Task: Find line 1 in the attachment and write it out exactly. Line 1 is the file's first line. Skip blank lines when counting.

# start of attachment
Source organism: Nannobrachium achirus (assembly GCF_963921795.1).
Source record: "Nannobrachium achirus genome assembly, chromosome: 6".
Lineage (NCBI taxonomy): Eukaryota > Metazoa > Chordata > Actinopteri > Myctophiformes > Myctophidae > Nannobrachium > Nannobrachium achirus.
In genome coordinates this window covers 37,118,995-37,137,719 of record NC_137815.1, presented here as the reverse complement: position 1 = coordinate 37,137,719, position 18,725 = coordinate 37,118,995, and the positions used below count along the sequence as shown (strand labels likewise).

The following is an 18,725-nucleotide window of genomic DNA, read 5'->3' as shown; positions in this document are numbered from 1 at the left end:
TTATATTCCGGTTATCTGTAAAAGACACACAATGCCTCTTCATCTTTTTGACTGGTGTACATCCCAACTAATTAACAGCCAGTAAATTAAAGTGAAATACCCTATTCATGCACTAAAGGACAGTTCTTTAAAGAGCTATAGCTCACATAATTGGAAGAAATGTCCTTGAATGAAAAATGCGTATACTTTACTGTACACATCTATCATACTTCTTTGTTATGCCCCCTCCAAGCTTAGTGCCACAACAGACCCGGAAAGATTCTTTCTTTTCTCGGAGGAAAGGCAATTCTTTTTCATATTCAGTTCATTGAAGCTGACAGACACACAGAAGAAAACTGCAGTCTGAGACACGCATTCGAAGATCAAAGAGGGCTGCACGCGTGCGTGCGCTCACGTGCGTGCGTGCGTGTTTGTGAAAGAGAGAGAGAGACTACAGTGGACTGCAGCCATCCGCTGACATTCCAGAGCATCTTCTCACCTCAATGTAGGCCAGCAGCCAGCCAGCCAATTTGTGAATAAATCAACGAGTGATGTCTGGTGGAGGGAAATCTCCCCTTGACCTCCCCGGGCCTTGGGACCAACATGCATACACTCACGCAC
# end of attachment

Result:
Source organism: Nannobrachium achirus (assembly GCF_963921795.1).